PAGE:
And then there were none

Published 10:24 pm Wednesday, March 2, 2011

Prisoner of war: Marion “Turk” Turner, left, is greeted by Capt. Erik Ross of the USS Bataan at a breakfast meeting at Bunny’s Restaurant. Turner died this week at the age of 92.

Friends remember last POW from Bunny’s group

A group of veterans who meet regularly at a local restaurant will carry on without the last of the prisoners of war that started the breakfast meetings.

Marion “Turk” Turner died Monday at the age of 92. He was the last of the central group that met at Bunny’s Restaurant the first Wednesday of each month.

Turner was held captive by the Japanese for three and a half years in the 1940s after a Japanese destroyer attacked his submarine, the USS Perch.

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“It’s really quite a loss,” said Vietnam veteran Ed Fancher, who has been attending the regular Bunny’s breakfast for about two years. “He was a good man, and we loved him.”

Turner endured regular beatings by the Japanese guards during his captivity, his friends and comrades said Wednesday. Even so, he found creative ways of keeping his captors from torturing him and remained positive throughout his entire life.

The breakfast group remembered Turner with a prayer and speeches on Wednesday. Even though he had been in the hospital for the last few months, he continued coming to the Bunny’s breakfast with William Blair, who picked him up and who also picks up the tab for the group each month.

“He was always positive about his outlook,” Blair said. “Every day, he said ‘Tomorrow will be a better day.’”

Turner’s regular chair at Bunny’s was leaned against the table on Wednesday, with a cloth embroidered with “Turk” placed over the back. Waitress Jenell Miller said she’ll miss serving Turner his favorite breakfast — corned beef hash, sunny-side-up eggs, grits and cornbread.

“He always had a nice word to say,” she said.

His friends and comrades will especially miss his stories. Turner was known for regaling his breakfast mates with war stories, including how he got some of the guards to stop beating him.

After one beating, Fancher recalled being told, Turner thanked his captor in Japanese.

“He said the guy never touched him again after that,” Fancher said.

After another beating, fellow veteran Jerry Lee Cobleigh said, Turner asked his torturer for some water. The man retrieved a bucket of water and threw it in his face.

“Turk just stood there and laughed at him,” Cobleigh said. “That’s quite a person.”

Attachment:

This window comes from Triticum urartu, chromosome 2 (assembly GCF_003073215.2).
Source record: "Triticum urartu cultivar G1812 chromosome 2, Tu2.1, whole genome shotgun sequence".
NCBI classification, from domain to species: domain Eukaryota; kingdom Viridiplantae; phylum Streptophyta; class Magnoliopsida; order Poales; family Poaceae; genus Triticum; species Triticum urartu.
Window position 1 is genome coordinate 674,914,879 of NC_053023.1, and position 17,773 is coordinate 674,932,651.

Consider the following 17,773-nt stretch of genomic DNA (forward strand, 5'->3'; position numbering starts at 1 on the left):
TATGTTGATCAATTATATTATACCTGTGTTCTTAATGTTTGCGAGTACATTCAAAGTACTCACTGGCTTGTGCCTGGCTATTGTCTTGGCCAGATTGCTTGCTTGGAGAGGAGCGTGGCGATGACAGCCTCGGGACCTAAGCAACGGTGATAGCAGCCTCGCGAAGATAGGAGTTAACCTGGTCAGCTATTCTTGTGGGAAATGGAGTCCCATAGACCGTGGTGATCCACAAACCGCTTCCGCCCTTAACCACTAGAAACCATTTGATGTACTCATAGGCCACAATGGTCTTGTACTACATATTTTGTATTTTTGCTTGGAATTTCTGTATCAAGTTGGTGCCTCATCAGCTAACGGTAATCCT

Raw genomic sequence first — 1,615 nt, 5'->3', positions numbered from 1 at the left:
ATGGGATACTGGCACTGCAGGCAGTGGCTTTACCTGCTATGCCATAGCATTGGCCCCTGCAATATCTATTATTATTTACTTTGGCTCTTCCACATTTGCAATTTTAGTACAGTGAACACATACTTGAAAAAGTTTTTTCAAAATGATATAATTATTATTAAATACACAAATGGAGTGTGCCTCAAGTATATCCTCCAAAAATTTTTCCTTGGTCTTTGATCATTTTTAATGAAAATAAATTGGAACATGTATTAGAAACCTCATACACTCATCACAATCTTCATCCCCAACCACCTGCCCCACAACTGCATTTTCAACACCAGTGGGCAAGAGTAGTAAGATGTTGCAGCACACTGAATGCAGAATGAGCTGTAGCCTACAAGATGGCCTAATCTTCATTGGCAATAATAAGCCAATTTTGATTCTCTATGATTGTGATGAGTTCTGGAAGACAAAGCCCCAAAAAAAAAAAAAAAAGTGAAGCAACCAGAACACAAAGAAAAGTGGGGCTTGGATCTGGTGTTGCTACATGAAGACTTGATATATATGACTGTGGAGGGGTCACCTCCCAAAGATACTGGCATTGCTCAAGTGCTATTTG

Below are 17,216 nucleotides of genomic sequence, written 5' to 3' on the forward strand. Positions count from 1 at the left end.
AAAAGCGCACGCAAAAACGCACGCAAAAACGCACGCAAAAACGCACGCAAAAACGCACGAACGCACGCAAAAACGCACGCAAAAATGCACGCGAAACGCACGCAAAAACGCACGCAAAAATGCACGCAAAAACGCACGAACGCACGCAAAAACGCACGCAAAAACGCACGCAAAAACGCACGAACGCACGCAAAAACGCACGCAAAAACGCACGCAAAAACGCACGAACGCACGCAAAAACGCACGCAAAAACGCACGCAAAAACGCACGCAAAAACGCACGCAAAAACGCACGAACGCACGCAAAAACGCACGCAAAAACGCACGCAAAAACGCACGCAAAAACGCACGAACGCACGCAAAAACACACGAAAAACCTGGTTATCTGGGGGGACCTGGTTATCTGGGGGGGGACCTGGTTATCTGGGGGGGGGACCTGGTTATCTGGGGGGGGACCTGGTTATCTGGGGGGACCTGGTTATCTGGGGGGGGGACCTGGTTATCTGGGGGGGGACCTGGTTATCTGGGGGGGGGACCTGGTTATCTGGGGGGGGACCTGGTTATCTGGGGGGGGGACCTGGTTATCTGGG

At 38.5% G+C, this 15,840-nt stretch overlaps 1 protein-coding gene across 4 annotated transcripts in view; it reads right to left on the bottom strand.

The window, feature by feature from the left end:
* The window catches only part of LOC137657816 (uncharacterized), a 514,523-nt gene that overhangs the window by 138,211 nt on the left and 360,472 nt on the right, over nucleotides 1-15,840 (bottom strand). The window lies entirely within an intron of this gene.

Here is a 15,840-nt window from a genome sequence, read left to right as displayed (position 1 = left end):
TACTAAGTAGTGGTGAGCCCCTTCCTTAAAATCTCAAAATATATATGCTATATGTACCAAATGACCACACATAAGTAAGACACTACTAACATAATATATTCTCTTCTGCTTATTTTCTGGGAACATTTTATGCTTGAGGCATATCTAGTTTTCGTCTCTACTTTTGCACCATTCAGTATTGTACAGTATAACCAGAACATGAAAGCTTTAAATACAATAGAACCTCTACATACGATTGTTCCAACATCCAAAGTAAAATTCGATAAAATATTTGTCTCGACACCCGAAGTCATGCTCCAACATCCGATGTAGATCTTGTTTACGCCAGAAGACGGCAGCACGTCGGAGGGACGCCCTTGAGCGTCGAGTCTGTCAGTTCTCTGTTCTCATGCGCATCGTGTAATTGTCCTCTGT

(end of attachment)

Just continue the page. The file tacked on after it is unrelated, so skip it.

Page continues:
Turner’s wife, Nell Turner, said Wednesday afternoon that her husband regularly volunteered to speak to school groups about his experiences.

“Anyone who asked any questions, he would talk to them,” she said. “The children were just enthralled with the stories that he was able to tell and give them a personal outlook on what World War II was like, especially as a prisoner of war.”

Command Chaplain Steve Souders of the USS Bataan said the ship’s crew will feel the loss. Active duty personnel often came to the breakfasts to meet the veterans, and Turner enjoyed telling the young men and women about his experiences.

“He was always so gracious,” Souders said.

Grace, evidently, played a big part in Turner’s life. Several of his friends remembered that he had forgiven the Japanese for the atrocities they committed against him.

“I think that’s very commendable,” Fancher said. “I think that’s probably because of his Christian way of life.”

After decades of falling through the cracks, Turner finally received a Purple Heart in a surprise ceremony at his church in January.

Though the original group of POWs is now gone, Blair said he will continue to hold the regular breakfast fellowship for any veterans who want to come. Several World War II veterans who were not prisoners of war still come regularly, and Korean and Vietnam veterans also attend.

“We’re going to keep this going,” Vietnam veteran James Richardson said.

Another Vietnam vet, Dale Crittenden, said he would always respect Turner and other POWs for the things they went through.

“They were the hardcore troops,” he said.

Several friends also remembered that Turner was good to his wife. Blair said Turner bought his wife, Nell, an anniversary gift every month, rather than just every year.

“I loved his ways, as nice as he was to his wife,” said Dame Mary Sigillo Barraco, who survived World War II in Nazi captivity in Europe. “I always found him to be a friend, a good man and a patriot.”

The group of veterans is convinced that Turner was received into heaven on Monday night.

“Turk’s got to go to heaven, because he went to hell on earth,” Crittenden said.

A funeral service will be held on Saturday. Turner’s ashes will be scattered at sea.